James Krenov, Making Music with a Plane, Fine Woodworking #126



I believe in wooden hand planes, I always have, but I also believe you can make a plane with the tools that you have on hand, if you have the desire, or the need to make one.

What Krenov says in his statement is true for anything that you do in life. You must believe in it, you must have a passion for it. Otherwise, there is no point in doing it. I say this to people who tell me that they want to make a guitar, and yet they still haven't held a plane, knife or chisel in their hands, nor do the…

Krenov Style Hand Plane, Part 2: Who Says You Need An Electric Router To Make One?

Old World planes, made as much to look at as to do a job, often had inscriptions and floral carving. But the completely utilitarian American plane, except for an occasional graceful handle, usually resembled a box.

Eric Sloane, A Museum of American Tools, 1964



Today, I took the plunge and started cutting out parts for a 9/10/11 inch long Krenov-style plane. I used my trusty DeWalt contractor's saw with a rip blade to rip the piece of walnut down and then it was to the Bosch sliding compound miter saw to cut the angles. Then I used a Stanley No. 4 smoothing plane to make the saw blade marks disappear, everything fits together well, though I will tweak everything on a large sanding board. In this photo I am using my Stanley brace with a 3/4 inch Irwin bit to drill out the end of the slot for the chip breaker nut. I plane one chiseling out the slot tomorrow with a Pexto 3/4 inch chisel.



A close up of drill bit and wood.




Parts cut and set out in order of assembly. I am using a 3/8 inc…

Krenov Style Hand Planes

One does not tune a Stradivari with a monkey wrench.

James Krenov






I'm waiting for the humidity to drop a little more before starting on my next guitar, which I think will have the shape and size of Antonio Torres' FE 19, with an Engelmann spruce top and California laurel back and sides. While waiting, I thought I would take the chance to make a few planes in the Krenov style. I think I must be the only hand tool wood worker who hasn't made any of these, though I have contemplated making a few over the last 20 years or so. It was all this gibberish about needing a bandsaw, boring machine and 8 inch floor jointer to make such a plane that kept me from it. I know that my skills are good enough now that I will do most of the work by hand. Okay, I will use my Dewalt contractor saw, Bosch sliding compound miter saw and Delta bench top drill press for more accuracy, but I swear I will remove saw marks with a hand plane and cut out the final shape with a shop made bow saw!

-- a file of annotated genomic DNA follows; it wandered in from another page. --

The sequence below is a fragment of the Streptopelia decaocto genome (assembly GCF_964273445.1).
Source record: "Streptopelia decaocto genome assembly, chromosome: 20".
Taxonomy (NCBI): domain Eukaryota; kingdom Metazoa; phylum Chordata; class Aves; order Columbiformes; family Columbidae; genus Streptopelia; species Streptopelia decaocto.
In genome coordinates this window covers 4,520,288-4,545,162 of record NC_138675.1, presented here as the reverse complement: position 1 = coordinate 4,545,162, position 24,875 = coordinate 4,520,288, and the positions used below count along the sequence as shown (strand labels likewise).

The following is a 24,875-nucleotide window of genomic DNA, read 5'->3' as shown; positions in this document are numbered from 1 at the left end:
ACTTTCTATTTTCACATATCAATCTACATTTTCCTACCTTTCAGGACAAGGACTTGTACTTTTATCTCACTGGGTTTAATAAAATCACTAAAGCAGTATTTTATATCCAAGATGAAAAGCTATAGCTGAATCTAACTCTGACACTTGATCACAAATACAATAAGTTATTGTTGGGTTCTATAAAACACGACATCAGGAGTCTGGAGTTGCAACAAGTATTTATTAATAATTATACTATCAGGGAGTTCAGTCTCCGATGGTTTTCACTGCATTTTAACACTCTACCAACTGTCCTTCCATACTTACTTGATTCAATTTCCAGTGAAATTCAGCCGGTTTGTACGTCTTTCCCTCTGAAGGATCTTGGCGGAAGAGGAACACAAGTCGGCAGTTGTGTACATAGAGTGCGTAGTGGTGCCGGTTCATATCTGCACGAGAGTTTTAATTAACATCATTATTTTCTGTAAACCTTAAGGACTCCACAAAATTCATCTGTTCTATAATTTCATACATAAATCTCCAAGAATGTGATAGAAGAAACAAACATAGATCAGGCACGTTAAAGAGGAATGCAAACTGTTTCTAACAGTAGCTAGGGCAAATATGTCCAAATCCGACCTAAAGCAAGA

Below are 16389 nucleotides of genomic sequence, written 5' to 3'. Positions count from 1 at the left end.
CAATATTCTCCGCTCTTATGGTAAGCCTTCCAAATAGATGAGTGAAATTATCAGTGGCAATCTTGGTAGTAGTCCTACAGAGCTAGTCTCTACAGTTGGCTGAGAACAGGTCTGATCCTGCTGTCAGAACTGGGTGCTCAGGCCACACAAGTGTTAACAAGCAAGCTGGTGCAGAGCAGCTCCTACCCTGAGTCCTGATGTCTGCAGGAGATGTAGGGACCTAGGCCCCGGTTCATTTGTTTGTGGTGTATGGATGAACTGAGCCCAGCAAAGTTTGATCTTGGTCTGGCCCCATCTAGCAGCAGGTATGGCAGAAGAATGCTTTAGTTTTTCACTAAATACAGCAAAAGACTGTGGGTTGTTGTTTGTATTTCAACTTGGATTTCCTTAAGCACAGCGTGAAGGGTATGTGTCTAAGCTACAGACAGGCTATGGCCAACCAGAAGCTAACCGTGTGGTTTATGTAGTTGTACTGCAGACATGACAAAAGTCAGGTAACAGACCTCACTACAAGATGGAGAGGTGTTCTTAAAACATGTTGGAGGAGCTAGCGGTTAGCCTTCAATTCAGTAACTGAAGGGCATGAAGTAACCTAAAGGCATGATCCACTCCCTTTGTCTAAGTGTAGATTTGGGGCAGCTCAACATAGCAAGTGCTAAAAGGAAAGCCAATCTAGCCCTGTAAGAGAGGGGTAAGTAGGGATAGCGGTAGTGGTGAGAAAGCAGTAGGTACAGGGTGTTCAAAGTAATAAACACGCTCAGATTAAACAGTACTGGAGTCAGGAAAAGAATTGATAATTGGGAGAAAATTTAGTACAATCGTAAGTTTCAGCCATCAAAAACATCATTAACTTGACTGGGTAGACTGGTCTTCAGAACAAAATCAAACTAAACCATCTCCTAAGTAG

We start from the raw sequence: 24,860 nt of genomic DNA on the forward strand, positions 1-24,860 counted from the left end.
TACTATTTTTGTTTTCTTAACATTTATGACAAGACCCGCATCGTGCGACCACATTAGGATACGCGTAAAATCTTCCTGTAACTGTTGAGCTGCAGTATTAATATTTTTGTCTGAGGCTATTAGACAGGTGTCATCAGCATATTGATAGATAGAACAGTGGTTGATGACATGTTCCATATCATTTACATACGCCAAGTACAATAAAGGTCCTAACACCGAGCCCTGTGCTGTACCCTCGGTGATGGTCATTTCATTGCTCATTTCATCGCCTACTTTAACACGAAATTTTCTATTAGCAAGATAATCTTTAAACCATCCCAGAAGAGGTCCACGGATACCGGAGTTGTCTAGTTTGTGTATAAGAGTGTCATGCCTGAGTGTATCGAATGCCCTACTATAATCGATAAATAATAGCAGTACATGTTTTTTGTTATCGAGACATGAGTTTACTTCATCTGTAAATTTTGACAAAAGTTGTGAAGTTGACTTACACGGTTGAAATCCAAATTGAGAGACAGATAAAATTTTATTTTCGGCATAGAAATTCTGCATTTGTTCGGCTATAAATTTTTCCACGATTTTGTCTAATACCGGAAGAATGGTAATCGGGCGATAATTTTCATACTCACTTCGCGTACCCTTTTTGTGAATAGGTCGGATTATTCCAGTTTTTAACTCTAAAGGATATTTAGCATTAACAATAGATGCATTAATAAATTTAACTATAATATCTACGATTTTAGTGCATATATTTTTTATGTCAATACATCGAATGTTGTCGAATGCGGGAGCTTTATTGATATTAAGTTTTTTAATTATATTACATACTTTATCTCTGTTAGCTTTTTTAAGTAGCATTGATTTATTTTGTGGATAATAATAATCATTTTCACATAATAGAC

I recei…

A Visit With Tico Vogt

Man has an affinity for wood.

Alex W. Bealer, Old Ways of Working Wood, 1980


Tico showing off his Brese Planes T-shirt!

A month ago my wife and I were honored with a visit from Tico Vogt ! Tico is a one of the most wonderful people I have ever met and he just happens to be a great wood worker!

Tico first left a comment on my blog four years ago asking me if we Westerners really do burn pine for fire wood. I told him that most of us do because conifers are far more prevalent than hardwoods here in the West. Since that first comment Tico has always sent me an encouraging comment about whatever I am working on at the moment. I have discovered that he encourages many other bloggers in their endeavors.

Tico drove up to our house from Boulder, Colorado, where he, his wife and daughter were visiting his son who lives in Boulder. Tico had written to me before that whenever he was in Boulder he was going to see me and my workshop. So he did! He was a little late getting to our place, he said h…

Sometimes You Just Gotta Plane a Piece of Wood

Leveling was called "trying" and "trueing"...


Eric Sloane, A Museum of Early American Tools, 1964



I really want to get started building a guitar based on Antonio Torres's FE19 guitar, the wood is already thicknessed and the neck is carved, all I need is the time to put it together. All I need is the time. Life and the day job keep me busy, and then this holiday week is our fifteenth wedding anniversary, that will keep me busy. Plus, there have been a lot of thunderstorms here lately and since my shop isn't climate controlled the humidity (according to my really cheap hygrometer) is at 54 percent! A little too humid to be assembling guitars.




This afternoon I pulled out a Spanish cedar neck blank and sized the main shaft down to 20mm in thickness. The remainder of the piece I thinned down to 22mm, it will get cut into smaller blocks to be glued up for the heel block.


It feels good just to plane a piece of wood.